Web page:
I acknowledge that my ignorance was total: I had no idea where that woman was from or what her real needs were or whether that man kicking her was her father or husband or whether she was a criminal or a mental patient or anything else. Moreover, I also know full well that, practically speaking, there was nothing I could have done. I was a twenty-year-old kid who with little knowledge of the local language or culture. I had very little money on me, and besides, someone driven crazy by hunger and heaven knows what else needs more than money. The idea of me trying to drag her onto the bus along with us would have been ludicrous, and where would I have taken her? To our apartment? To the mission office? To a hospital? I was a proselytizing missionary: I wasn’t trained to provide welfare to those in need, and didn’t have the resources available to do so anyway. Yes, King Benjamin had explicitly called us all beggars, and cautioned us against judging those who petition us for aid (Mosiah 4:16-19, 22); but hadn’t he also made allowances for those without the resources to help, and anyway suggested that such things were subject to “wisdom and order” (vs. 24-25, 27)? True. And yet…I could have helped. I could have given her everything in my wallet, and walked home. I could have stayed with her, stood in the way of her attacker, wandered around to shops begging for food for her, selling my possessions (my briefcase? my suit? my camera?) if need be. It would have broken mission rules. It might have gotten me beat up. It probably would have ended in farce and an embarrassment to the local church, with both of us starving and abused on that street corner. But I could have done it, and at least she wouldn’t have been alone. It probably wouldn’t have been wise or orderly, but at least I would have responded–and that, whatever the effectual end of my response, I thought then and continue to think now, would have been better than doing nothing.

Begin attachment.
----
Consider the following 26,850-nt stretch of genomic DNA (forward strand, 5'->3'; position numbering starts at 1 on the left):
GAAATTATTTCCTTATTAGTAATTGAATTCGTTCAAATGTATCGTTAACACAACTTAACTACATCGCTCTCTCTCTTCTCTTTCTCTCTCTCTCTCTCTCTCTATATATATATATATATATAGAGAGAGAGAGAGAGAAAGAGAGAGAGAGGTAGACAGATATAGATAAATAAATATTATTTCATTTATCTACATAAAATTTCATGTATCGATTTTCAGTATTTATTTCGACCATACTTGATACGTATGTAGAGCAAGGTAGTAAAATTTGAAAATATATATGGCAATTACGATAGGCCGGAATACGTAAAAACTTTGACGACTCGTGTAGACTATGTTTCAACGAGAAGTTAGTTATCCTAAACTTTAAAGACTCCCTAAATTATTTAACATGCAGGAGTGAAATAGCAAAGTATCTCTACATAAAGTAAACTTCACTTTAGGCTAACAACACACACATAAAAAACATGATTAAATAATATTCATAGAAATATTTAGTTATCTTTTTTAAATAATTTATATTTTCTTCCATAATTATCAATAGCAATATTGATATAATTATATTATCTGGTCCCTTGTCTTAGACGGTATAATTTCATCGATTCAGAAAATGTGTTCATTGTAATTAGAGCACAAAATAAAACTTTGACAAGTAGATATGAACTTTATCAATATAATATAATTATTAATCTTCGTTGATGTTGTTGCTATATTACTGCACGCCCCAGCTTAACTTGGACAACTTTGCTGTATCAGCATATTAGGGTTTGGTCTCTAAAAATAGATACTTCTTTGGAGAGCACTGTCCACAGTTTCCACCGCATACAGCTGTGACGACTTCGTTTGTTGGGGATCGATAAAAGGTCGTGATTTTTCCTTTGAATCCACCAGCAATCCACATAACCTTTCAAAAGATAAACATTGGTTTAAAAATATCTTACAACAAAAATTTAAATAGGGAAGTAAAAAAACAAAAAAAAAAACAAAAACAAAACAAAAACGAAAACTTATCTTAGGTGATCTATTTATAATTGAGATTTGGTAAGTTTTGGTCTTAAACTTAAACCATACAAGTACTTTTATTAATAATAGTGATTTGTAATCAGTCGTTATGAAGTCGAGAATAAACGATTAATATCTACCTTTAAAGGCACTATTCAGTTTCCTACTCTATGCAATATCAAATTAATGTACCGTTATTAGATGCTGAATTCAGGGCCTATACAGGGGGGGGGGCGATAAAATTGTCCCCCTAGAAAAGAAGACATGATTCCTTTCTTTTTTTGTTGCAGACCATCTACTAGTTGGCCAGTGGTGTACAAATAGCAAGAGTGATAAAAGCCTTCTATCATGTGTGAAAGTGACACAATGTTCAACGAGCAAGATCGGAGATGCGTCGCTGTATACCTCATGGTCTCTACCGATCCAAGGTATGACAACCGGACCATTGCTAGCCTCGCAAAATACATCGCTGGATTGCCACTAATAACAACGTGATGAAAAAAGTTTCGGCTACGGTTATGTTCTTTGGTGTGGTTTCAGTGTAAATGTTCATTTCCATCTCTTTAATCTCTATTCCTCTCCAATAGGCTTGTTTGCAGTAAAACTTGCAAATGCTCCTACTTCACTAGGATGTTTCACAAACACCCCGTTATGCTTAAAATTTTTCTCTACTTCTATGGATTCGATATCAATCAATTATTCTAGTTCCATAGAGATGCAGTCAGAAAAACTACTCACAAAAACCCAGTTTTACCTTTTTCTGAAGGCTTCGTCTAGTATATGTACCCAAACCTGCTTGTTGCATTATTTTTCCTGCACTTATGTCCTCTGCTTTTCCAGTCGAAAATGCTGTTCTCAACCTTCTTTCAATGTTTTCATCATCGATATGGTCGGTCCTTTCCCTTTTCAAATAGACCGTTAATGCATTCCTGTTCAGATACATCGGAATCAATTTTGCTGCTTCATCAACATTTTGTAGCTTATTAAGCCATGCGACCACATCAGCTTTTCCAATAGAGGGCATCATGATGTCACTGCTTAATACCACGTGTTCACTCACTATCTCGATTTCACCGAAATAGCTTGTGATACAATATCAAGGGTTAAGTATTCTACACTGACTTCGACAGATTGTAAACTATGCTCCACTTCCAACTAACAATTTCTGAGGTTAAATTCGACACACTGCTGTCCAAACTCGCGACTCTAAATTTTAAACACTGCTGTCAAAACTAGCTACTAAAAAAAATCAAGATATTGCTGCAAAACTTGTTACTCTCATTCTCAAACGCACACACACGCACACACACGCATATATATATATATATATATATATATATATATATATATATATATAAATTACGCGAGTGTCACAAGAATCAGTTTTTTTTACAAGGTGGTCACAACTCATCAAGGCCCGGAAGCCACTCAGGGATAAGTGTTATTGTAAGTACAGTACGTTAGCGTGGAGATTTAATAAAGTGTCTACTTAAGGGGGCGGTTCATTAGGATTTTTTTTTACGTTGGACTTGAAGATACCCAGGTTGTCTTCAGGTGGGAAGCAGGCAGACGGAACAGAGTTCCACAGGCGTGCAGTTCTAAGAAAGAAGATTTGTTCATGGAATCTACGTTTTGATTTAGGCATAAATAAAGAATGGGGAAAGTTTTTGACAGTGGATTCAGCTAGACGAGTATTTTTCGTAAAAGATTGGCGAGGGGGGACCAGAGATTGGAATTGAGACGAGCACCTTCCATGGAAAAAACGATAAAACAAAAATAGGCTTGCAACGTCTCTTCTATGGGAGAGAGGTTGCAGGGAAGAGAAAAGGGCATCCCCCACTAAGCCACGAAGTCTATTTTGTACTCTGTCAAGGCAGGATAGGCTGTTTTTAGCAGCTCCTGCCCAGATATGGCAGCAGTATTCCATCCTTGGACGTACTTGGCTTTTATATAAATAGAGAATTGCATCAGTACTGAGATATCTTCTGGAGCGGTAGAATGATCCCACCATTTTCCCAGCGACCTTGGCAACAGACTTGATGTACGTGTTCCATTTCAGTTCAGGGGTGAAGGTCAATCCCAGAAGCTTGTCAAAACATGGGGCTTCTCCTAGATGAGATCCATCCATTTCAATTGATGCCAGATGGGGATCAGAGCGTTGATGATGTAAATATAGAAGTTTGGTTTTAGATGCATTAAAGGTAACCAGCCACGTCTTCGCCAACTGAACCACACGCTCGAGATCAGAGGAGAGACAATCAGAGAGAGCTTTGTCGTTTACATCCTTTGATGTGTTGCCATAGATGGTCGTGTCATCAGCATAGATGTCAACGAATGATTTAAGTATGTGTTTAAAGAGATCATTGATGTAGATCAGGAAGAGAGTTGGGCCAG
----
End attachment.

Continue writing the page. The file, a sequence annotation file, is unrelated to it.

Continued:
Certain thinkers, drawing upon Rousseau, would likely suggest that the feeling I had for that woman–and for Jennifer, and all the other desperate folk before whom I have felt singled out and called upon–isn’t charity or love, but rather a corrupted kind of compassion or pity. Corrupted because such “compassion,” according to this view, isn’t outwardly directed at all; rather, it’s a twisted self-love, a sense of obligation which rests not so much on fellow-feeling as on self-